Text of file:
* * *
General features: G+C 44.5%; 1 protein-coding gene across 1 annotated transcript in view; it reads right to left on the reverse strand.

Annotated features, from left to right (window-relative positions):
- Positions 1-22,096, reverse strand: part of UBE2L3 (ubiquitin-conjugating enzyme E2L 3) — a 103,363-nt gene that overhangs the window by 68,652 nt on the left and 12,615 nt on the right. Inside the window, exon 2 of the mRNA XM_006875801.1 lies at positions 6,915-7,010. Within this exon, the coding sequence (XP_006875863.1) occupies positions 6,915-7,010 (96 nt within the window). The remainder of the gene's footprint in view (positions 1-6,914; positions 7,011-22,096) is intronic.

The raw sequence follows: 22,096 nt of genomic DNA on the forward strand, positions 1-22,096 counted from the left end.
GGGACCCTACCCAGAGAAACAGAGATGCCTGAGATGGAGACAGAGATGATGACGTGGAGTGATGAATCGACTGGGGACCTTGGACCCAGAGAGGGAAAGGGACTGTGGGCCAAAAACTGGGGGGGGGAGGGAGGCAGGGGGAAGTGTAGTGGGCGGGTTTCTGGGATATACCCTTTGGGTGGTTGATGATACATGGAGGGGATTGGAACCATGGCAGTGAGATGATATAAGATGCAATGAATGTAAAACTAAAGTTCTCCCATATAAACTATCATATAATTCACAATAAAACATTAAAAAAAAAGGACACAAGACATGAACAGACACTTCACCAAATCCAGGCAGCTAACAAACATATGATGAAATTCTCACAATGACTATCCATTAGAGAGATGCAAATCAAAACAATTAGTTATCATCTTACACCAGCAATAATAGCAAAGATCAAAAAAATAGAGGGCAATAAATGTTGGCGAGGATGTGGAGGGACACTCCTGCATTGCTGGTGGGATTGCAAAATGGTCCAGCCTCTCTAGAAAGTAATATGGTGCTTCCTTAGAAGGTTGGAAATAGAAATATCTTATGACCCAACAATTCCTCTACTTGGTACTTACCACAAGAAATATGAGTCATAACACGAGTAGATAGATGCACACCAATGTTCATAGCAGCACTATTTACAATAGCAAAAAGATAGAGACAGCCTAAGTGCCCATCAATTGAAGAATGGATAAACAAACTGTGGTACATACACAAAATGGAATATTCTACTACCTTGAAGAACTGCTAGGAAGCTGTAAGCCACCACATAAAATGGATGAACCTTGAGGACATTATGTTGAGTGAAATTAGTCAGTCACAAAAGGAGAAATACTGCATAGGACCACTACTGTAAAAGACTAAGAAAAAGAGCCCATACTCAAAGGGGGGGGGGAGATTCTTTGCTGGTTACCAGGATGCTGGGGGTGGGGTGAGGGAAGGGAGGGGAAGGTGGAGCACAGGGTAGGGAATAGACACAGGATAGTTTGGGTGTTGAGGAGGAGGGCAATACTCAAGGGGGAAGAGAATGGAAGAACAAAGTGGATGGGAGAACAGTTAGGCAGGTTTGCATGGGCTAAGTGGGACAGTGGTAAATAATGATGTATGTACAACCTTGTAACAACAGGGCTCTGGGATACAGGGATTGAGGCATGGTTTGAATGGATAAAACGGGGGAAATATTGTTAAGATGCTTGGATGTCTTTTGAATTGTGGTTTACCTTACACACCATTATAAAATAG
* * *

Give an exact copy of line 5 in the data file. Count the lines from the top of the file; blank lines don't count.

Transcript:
GGGACCCTACCCAGAGAAACAGAGATGCCTGAGATGGAGACAGAGATGATGACGTGGAGTGATGAATCGACTGGGGACCTTGGACCCAGAGAGGGAAAGGGACTGTGGGCCAAAAACTGGGGGGGGGAGGGAGGCAGGGGGAAGTGTAGTGGGCGGGTTTCTGGGATATACCCTTTGGGTGGTTGATGATACATGGAGGGGATTGGAACCATGGCAGTGAGATGATATAAGATGCAATGAATGTAAAACTAAAGTTCTCCCATATAAACTATCATATAATTCACAATAAAACATTAAAAAAAAAGGACACAAGACATGAACAGACACTTCACCAAATCCAGGCAGCTAACAAACATATGATGAAATTCTCACAATGACTATCCATTAGAGAGATGCAAATCAAAACAATTAGTTATCATCTTACACCAGCAATAATAGCAAAGATCAAAAAAATAGAGGGCAATAAATGTTGGCGAGGATGTGGAGGGACACTCCTGCATTGCTGGTGGGATTGCAAAATGGTCCAGCCTCTCTAGAAAGTAATATGGTGCTTCCTTAGAAGGTTGGAAATAGAAATATCTTATGACCCAACAATTCCTCTACTTGGTACTTACCACAAGAAATATGAGTCATAACACGAGTAGATAGATGCACACCAATGTTCATAGCAGCACTATTTACAATAGCAAAAAGATAGAGACAGCCTAAGTGCCCATCAATTGAAGAATGGATAAACAAACTGTGGTACATACACAAAATGGAATATTCTACTACCTTGAAGAACTGCTAGGAAGCTGTAAGCCACCACATAAAATGGATGAACCTTGAGGACATTATGTTGAGTGAAATTAGTCAGTCACAAAAGGAGAAATACTGCATAGGACCACTACTGTAAAAGACTAAGAAAAAGAGCCCATACTCAAAGGGGGGGGGGAGATTCTTTGCTGGTTACCAGGATGCTGGGGGTGGGGTGAGGGAAGGGAGGGGAAGGTGGAGCACAGGGTAGGGAATAGACACAGGATAGTTTGGGTGTTGAGGAGGAGGGCAATACTCAAGGGGGAAGAGAATGGAAGAACAAAGTGGATGGGAGAACAGTTAGGCAGGTTTGCATGGGCTAAGTGGGACAGTGGTAAATAATGATGTATGTACAACCTTGTAACAACAGGGCTCTGGGATACAGGGATTGAGGCATGGTTTGAATGGATAAAACGGGGGAAATATTGTTAAGATGCTTGGATGTCTTTTGAATTGTGGTTTACCTTACACACCATTATAAAATAG